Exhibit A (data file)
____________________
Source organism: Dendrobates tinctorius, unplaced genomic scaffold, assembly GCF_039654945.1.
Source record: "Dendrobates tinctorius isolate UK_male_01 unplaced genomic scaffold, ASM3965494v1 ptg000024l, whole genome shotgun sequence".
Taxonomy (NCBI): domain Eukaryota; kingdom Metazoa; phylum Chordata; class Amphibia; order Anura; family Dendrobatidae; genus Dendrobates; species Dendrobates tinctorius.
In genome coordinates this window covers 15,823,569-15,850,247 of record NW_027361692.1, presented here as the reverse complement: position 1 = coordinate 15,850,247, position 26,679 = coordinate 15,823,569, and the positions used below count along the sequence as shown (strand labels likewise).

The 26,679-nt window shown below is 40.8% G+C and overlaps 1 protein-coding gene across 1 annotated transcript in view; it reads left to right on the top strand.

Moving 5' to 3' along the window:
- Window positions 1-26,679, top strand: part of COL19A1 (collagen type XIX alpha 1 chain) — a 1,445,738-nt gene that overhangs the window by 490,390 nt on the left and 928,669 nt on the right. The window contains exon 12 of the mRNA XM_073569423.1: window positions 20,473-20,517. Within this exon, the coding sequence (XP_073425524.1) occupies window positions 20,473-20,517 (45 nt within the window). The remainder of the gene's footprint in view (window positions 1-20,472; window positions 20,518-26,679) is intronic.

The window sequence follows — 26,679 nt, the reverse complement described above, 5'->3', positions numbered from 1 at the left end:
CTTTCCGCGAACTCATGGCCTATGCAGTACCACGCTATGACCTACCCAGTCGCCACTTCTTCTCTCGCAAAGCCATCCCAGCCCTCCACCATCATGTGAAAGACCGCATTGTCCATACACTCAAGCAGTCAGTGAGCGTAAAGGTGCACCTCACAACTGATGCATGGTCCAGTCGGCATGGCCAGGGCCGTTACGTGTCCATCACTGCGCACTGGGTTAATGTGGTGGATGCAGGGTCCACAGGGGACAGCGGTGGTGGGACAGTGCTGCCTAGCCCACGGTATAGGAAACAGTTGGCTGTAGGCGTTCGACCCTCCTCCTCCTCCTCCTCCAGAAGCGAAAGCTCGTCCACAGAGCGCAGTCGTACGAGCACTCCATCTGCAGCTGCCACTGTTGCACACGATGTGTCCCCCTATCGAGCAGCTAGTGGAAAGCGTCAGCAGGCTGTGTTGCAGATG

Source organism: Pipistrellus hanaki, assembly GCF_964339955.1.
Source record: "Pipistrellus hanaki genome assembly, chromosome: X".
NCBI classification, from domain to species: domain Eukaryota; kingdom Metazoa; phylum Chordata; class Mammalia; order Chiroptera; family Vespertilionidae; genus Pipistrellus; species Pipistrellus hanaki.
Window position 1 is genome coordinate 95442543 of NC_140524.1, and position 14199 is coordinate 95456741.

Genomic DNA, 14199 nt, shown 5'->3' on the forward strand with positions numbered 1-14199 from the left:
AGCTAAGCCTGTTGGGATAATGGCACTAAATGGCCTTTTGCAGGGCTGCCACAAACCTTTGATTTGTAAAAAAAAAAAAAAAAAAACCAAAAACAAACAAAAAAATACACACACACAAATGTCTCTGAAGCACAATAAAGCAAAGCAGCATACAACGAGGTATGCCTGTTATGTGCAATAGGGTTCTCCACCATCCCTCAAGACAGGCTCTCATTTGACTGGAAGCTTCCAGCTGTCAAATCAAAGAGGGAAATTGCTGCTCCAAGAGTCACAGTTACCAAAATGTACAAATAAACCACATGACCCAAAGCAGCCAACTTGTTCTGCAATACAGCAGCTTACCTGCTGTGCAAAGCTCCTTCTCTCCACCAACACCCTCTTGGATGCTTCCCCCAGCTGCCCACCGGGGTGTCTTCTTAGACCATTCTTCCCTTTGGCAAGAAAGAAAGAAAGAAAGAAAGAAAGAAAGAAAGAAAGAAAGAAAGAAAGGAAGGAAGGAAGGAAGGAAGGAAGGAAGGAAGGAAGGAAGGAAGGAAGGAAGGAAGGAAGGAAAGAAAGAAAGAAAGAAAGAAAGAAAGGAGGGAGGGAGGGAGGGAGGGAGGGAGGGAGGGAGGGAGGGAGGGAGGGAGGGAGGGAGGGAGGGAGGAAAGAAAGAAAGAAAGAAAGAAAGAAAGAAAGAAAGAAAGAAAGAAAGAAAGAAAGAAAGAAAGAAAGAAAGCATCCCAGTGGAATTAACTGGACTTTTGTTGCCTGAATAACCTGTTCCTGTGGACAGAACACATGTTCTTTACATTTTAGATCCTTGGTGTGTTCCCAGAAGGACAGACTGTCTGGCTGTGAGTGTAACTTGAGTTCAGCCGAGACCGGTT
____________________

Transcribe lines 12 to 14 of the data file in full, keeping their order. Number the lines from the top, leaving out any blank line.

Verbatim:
NCBI classification, from domain to species: domain Eukaryota; kingdom Metazoa; phylum Chordata; class Mammalia; order Chiroptera; family Vespertilionidae; genus Pipistrellus; species Pipistrellus hanaki.
Window position 1 is genome coordinate 95442543 of NC_140524.1, and position 14199 is coordinate 95456741.

Genomic DNA, 14199 nt, shown 5'->3' on the forward strand with positions numbered 1-14199 from the left: